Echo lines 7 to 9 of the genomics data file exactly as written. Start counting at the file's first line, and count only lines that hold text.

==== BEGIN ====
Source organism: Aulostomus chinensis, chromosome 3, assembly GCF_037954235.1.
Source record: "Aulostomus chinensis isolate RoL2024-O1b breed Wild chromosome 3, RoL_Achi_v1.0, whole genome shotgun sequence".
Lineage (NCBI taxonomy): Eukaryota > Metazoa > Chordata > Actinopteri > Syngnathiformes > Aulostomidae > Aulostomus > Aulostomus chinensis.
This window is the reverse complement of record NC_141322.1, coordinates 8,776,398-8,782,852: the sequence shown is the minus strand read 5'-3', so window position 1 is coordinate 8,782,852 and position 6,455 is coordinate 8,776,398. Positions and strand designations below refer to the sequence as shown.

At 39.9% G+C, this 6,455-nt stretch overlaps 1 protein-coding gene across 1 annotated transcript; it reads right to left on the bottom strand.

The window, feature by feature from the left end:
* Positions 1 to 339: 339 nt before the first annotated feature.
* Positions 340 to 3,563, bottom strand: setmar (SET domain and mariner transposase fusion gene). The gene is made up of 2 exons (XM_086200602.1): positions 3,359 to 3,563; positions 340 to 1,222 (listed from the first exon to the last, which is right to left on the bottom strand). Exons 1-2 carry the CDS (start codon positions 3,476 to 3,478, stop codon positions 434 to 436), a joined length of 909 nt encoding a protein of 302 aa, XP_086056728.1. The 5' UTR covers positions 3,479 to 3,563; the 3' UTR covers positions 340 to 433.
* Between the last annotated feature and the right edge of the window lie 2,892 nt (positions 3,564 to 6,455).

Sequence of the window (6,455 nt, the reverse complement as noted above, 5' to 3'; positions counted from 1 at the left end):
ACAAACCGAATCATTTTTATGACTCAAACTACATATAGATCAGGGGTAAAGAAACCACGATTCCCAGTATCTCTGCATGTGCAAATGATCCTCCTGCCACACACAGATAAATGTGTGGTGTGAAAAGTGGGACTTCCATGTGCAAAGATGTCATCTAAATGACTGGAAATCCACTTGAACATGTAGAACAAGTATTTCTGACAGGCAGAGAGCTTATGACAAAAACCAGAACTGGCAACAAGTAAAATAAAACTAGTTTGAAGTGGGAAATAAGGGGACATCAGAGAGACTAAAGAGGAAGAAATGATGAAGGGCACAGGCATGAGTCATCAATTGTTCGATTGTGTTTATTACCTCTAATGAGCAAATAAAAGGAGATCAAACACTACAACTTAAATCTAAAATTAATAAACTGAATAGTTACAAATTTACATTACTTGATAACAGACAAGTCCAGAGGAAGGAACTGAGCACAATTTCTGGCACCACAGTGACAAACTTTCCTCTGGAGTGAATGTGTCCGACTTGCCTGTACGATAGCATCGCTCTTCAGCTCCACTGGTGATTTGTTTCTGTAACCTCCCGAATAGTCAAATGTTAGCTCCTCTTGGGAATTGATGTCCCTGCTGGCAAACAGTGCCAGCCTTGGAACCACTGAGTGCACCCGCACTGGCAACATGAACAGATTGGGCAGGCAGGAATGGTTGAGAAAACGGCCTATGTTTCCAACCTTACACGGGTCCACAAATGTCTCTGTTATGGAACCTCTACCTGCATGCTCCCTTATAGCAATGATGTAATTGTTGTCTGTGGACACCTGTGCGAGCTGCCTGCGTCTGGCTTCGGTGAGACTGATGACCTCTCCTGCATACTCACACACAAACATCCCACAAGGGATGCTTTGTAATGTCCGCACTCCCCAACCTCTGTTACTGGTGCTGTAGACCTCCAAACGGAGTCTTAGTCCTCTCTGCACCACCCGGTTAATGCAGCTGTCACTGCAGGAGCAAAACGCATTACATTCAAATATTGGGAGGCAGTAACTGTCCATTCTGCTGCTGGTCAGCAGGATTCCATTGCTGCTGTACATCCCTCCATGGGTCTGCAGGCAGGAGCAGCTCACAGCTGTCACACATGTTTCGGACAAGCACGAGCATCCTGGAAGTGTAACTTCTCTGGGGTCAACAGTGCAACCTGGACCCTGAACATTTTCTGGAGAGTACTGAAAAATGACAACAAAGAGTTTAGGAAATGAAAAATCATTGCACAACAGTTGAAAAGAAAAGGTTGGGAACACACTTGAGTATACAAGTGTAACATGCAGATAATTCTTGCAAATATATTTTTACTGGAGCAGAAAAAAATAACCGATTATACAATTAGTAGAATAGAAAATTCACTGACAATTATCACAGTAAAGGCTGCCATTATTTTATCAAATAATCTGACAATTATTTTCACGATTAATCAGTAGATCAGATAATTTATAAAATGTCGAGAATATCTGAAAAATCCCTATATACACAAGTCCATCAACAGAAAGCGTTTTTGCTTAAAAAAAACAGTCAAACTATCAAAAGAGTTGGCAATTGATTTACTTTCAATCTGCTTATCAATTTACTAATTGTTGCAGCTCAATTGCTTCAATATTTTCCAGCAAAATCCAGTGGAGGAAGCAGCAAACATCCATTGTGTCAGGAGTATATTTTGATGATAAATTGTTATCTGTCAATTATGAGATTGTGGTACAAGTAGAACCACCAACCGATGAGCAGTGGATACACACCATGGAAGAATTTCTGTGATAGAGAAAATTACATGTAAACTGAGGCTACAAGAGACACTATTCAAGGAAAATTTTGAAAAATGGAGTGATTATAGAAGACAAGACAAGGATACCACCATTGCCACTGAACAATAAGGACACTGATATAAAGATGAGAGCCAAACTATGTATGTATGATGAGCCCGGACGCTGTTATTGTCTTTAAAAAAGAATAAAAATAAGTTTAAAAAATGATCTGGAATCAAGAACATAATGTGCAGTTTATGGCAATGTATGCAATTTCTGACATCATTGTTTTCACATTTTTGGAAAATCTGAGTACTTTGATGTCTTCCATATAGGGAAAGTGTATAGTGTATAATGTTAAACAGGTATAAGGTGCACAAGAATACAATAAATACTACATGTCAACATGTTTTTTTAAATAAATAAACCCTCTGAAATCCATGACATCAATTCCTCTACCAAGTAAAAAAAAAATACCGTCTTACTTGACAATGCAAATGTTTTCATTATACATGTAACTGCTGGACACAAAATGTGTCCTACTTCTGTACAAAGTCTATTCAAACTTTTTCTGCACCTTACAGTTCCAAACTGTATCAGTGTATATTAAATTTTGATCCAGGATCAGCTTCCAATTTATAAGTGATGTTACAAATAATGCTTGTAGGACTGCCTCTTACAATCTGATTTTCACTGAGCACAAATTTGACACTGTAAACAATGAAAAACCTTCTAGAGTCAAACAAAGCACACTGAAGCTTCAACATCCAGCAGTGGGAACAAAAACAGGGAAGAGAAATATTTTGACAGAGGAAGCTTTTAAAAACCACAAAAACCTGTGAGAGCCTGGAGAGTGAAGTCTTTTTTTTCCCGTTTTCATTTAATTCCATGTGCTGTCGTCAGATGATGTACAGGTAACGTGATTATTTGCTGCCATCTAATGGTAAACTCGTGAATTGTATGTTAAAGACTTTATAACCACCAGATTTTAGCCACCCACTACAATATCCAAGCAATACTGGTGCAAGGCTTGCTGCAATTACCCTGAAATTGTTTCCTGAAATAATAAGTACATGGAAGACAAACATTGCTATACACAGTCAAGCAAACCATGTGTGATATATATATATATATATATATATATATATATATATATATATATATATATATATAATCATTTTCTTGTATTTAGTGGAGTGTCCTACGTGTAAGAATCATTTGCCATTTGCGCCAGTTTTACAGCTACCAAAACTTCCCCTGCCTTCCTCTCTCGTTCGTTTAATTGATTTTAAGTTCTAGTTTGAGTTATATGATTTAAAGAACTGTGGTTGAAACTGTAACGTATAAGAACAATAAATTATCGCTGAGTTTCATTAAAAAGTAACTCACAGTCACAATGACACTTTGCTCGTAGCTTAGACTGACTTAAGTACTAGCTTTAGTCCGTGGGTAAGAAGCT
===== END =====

* Positions 1 to 339: 339 nt before the first annotated feature.
* Positions 340 to 3,563, bottom strand: setmar (SET domain and mariner transposase fusion gene). The gene is made up of 2 exons (XM_086200602.1): positions 3,359 to 3,563; positions 340 to 1,222 (listed from the first exon to the last, which is right to left on the bottom strand). Exons 1-2 carry the CDS (start codon positions 3,476 to 3,478, stop codon positions 434 to 436), a joined length of 909 nt encoding a protein of 302 aa, XP_086056728.1. The 5' UTR covers positions 3,479 to 3,563; the 3' UTR covers positions 340 to 433.
* Between the last annotated feature and the right edge of the window lie 2,892 nt (positions 3,564 to 6,455).